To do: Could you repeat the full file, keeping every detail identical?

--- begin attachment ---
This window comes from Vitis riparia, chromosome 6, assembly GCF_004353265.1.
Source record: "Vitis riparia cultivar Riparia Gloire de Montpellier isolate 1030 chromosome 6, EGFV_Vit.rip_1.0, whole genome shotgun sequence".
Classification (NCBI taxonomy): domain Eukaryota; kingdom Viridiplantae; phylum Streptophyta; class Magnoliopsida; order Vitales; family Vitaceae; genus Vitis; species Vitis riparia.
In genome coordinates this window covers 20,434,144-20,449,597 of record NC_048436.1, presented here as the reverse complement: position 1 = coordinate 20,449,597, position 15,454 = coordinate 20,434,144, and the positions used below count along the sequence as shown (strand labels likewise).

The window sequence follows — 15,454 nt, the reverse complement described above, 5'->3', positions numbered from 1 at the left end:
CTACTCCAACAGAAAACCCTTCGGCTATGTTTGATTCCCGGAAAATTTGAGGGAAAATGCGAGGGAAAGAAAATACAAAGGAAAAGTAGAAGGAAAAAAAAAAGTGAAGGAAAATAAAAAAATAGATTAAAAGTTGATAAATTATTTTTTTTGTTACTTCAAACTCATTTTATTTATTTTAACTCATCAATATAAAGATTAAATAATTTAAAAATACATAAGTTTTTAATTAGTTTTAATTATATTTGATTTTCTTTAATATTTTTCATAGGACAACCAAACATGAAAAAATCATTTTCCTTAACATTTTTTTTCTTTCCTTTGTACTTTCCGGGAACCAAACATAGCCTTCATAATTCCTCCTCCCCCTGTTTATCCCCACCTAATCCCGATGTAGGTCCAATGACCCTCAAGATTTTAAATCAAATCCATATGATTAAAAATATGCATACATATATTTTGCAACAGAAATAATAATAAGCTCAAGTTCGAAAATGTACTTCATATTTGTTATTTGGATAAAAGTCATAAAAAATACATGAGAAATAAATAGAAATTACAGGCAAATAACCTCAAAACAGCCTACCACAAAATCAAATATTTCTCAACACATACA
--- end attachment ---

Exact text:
This window comes from Vitis riparia, chromosome 6, assembly GCF_004353265.1.
Source record: "Vitis riparia cultivar Riparia Gloire de Montpellier isolate 1030 chromosome 6, EGFV_Vit.rip_1.0, whole genome shotgun sequence".
Classification (NCBI taxonomy): domain Eukaryota; kingdom Viridiplantae; phylum Streptophyta; class Magnoliopsida; order Vitales; family Vitaceae; genus Vitis; species Vitis riparia.
In genome coordinates this window covers 20,434,144-20,449,597 of record NC_048436.1, presented here as the reverse complement: position 1 = coordinate 20,449,597, position 15,454 = coordinate 20,434,144, and the positions used below count along the sequence as shown (strand labels likewise).

The window sequence follows — 15,454 nt, the reverse complement described above, 5'->3', positions numbered from 1 at the left end:
CTACTCCAACAGAAAACCCTTCGGCTATGTTTGATTCCCGGAAAATTTGAGGGAAAATGCGAGGGAAAGAAAATACAAAGGAAAAGTAGAAGGAAAAAAAAAAGTGAAGGAAAATAAAAAAATAGATTAAAAGTTGATAAATTATTTTTTTTGTTACTTCAAACTCATTTTATTTATTTTAACTCATCAATATAAAGATTAAATAATTTAAAAATACATAAGTTTTTAATTAGTTTTAATTATATTTGATTTTCTTTAATATTTTTCATAGGACAACCAAACATGAAAAAATCATTTTCCTTAACATTTTTTTTCTTTCCTTTGTACTTTCCGGGAACCAAACATAGCCTTCATAATTCCTCCTCCCCCTGTTTATCCCCACCTAATCCCGATGTAGGTCCAATGACCCTCAAGATTTTAAATCAAATCCATATGATTAAAAATATGCATACATATATTTTGCAACAGAAATAATAATAAGCTCAAGTTCGAAAATGTACTTCATATTTGTTATTTGGATAAAAGTCATAAAAAATACATGAGAAATAAATAGAAATTACAGGCAAATAACCTCAAAACAGCCTACCACAAAATCAAATATTTCTCAACACATACA